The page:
5 Facts to Help You Truly Appreciate Your Colombian Coffee

Food & Cooking Blog

Are you the sort of person who enjoys things more once you get to know and understand those things? If so, you might be looking at your bag of whole bean Colombian coffee and wishing you knew more about it. Well, you're in luck. This article will present five interesting facts about Colombian whole bean coffee.

Colombian coffee is hand-picked.

While coffee in some countries is picked by machine, Colombian coffee is almost all hand-picked. There are definitely advantages to this method. The people who pick the coffee look at each coffee cherry, and they only pick the ripe ones. This results in more evenly flavored coffee. (Sometimes machine pickers pick some non-ripe cherries along with the ripe ones.)

Colombian coffee is grown on small farms.

If you're imagining big, industrial farms owned by corporations, then you have the wrong idea of Colombian coffee. Actually, the coffee here is grown on many small, family-owned farms. The families who own the coffee farms are part of a trade organization, and they work together to promote good living conditions for workers and good quality control for their coffee. However, each one is independently owned.

Colombia is one of the largest coffee producers.

While Colombian coffee is known to be delicious and high-quality, it is not rare or hard to find. In fact, Colombia is the world's third largest producer of coffee, producing about 14.3 million 50 kg bags per year. Only Brazil and Vietnam produce more.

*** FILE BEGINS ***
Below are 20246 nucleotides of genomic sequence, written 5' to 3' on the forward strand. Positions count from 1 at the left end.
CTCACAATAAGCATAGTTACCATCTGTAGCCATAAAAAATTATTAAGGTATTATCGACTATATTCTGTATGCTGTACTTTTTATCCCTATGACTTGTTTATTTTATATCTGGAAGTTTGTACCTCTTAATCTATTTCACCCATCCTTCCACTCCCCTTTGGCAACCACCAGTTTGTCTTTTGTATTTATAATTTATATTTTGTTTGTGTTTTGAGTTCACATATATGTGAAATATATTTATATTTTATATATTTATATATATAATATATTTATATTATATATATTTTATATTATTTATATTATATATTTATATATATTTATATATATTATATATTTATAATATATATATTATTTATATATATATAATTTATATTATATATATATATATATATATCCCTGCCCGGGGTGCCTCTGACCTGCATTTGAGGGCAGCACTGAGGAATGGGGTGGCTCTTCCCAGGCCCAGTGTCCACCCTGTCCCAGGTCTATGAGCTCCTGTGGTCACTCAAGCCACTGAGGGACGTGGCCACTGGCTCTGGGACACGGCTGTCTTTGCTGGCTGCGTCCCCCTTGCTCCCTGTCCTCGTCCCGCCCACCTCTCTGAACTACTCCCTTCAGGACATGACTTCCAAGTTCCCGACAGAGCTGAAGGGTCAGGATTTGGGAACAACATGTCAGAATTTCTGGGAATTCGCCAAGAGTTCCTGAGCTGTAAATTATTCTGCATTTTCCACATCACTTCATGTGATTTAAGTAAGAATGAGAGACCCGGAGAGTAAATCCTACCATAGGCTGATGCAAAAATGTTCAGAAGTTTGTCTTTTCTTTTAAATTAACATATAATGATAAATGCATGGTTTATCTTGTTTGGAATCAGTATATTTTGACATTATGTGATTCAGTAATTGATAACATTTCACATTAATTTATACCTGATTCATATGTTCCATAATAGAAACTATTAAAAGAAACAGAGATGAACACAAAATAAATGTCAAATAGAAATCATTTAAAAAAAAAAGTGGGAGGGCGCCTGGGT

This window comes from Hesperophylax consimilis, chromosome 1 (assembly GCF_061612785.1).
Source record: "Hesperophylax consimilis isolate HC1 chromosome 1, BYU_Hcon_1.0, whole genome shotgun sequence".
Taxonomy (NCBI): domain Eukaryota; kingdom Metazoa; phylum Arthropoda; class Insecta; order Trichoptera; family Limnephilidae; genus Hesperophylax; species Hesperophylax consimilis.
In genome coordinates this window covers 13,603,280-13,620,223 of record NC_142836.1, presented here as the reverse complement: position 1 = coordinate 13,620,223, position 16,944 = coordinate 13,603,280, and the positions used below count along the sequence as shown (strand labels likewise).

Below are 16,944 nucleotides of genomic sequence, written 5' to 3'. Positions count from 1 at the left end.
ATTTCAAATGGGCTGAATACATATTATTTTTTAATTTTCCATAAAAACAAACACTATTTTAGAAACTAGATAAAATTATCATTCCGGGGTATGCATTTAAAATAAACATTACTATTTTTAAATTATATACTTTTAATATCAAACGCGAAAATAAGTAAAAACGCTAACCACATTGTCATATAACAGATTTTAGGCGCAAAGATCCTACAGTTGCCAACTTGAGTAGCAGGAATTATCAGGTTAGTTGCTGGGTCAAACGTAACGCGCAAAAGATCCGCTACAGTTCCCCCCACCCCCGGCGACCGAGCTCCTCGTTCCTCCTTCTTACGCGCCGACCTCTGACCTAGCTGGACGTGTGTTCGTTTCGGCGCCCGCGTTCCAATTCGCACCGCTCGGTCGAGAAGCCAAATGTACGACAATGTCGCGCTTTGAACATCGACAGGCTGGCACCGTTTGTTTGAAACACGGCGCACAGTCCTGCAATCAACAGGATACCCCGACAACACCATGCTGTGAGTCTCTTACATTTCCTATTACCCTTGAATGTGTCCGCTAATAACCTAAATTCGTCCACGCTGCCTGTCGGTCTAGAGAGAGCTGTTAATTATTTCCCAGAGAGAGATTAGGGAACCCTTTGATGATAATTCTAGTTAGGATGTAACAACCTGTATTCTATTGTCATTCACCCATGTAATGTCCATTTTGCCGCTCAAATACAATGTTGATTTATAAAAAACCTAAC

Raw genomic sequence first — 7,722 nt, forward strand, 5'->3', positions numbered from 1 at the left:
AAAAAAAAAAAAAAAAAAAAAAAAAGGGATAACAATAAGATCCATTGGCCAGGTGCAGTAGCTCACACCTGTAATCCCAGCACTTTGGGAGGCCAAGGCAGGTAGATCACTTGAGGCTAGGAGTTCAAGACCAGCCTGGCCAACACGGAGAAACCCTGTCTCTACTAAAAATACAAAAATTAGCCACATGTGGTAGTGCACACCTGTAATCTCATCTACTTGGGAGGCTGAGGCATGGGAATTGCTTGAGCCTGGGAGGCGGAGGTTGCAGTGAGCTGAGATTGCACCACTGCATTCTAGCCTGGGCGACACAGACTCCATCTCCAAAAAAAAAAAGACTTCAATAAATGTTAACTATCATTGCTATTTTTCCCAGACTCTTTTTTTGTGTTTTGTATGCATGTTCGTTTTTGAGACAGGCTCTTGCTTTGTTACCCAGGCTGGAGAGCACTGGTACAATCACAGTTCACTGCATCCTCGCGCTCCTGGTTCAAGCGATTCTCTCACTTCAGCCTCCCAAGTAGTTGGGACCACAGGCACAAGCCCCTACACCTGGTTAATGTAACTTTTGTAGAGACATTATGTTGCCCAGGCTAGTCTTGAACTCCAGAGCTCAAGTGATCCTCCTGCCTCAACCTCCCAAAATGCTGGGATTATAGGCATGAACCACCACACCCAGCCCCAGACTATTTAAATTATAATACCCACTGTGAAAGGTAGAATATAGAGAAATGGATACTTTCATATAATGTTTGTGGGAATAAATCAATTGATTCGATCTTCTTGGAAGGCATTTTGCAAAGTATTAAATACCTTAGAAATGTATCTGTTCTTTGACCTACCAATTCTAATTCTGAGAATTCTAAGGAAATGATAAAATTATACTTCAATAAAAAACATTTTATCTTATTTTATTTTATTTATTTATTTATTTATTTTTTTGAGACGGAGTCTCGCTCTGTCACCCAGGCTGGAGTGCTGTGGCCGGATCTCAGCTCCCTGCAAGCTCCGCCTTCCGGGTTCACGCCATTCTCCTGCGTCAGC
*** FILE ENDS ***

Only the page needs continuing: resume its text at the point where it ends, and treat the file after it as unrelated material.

Colombian coffee can have a variety of characteristics.

Coffee grows best at high altitudes. Luckily, Colombia has plenty of high-altitude land, but its altitude still varies. Coffee grown way up in the mountains tends to be smoother and less acidic, whereas coffee grown closer to the base of the mountains tends to be more acidic and fruity. So, if you buy two Colombian coffees, they may not taste the same.

Colombian coffee is best purchased as whole beans.

This is true of all coffees, but especially of Colombian coffee. If you buy it in the whole bean form, fewer of the aromatic compounds will leech out of the coffee before you get a chance to enjoy it. Pre-ground coffee loses its flavor and goes stale quite quickly. Colombian coffee is especially high in aromatic compounds, so the difference is significant. 

Hopefully, the facts above pique your interest and make drinking your Colombian coffee that much more enjoyable an experience.


28 April 2022

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